# Question Video: Finding the Limit of a Function from Its Graph at a Point of Removable Discontinuity If the Limit Exists

Determine lim_(𝑥 → 4) 𝑓(𝑥), if it exists.

02:27

### Video Transcript

Determine the limit as 𝑥 tends to four of 𝑓 of 𝑥, if it exists.

We have a graph of 𝑓 of 𝑥 and we want to use it to see what happens as 𝑥 tends to four. We can see from this point here that 𝑓 of four is equal to one. But this doesn’t help us because we’re looking for the limit as 𝑥 tends to four. And so, we look at the value of the function 𝑓 when 𝑥 is near but not equal to four. When 𝑥 is two, 𝑓 of 𝑥 is one. When 𝑥 is closer to four, 𝑥 is three, 𝑓 of 𝑥 is zero. And we can get closer still, when 𝑥 is 3.5, 𝑓 of 𝑥 is negative 0.5. We can see that as 𝑥 gets closer and closer to four from below, 𝑓 of 𝑥 gets closer and closer to negative one.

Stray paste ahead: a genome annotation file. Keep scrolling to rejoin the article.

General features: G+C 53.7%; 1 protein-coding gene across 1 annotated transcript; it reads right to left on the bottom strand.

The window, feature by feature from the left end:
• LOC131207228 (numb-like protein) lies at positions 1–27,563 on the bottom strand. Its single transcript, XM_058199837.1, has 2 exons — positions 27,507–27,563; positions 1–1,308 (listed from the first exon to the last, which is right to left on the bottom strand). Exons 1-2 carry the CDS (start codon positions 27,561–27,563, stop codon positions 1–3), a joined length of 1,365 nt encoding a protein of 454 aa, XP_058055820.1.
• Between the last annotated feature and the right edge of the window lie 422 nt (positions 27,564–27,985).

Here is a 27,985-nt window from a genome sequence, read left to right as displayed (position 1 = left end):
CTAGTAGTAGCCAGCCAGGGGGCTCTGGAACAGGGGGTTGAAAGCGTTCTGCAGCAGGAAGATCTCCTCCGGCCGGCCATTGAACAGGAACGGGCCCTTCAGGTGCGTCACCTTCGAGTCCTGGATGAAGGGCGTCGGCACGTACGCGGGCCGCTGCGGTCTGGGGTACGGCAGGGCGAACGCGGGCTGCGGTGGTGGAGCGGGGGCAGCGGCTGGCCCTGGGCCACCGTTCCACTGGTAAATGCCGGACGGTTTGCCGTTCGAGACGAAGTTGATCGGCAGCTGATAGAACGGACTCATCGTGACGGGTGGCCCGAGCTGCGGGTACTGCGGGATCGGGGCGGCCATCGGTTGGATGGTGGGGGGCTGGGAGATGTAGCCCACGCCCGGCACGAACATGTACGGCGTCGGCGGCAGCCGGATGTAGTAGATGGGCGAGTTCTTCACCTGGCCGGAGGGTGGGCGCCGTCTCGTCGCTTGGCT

And we can write down this fact like this: the limit as 𝑥 tends to four from below of 𝑓 of 𝑥 is equal to negative one. So we’ve looked at what happens when 𝑥 approaches four from below, that is 𝑥 is less than four but getting closer and closer to four.

Now we need to look at what happens when 𝑥 approaches four from above. 𝑓 of six is one. As 𝑥 gets closer to four, 𝑓 of 𝑥 gets closer to negative one. So 𝑓 of five is closer to negative one than 𝑓 of six was; 𝑓 of five is zero. And this trend continues as 𝑥 approaches four from above, that is 𝑥 is greater than four but getting closer and closer to four. We can see that 𝑓 of 𝑥 gets closer and closer to negative one. And so the limit as 𝑥 tends to four from above of 𝑓 of 𝑥 is also equal to negative one.

The limits from above and from below are equal. And so we can say that the limit as 𝑥 tends to four, period, of 𝑓 of 𝑥 exists and is equal to negative one. Notice however that the limit as 𝑥 tends to four of 𝑓 of 𝑥, which we found was negative one, is not equal to the value of 𝑓 of four which, according to the graph, is one. So the limit of a function at a point can exist but not be equal to the value of the function at that point.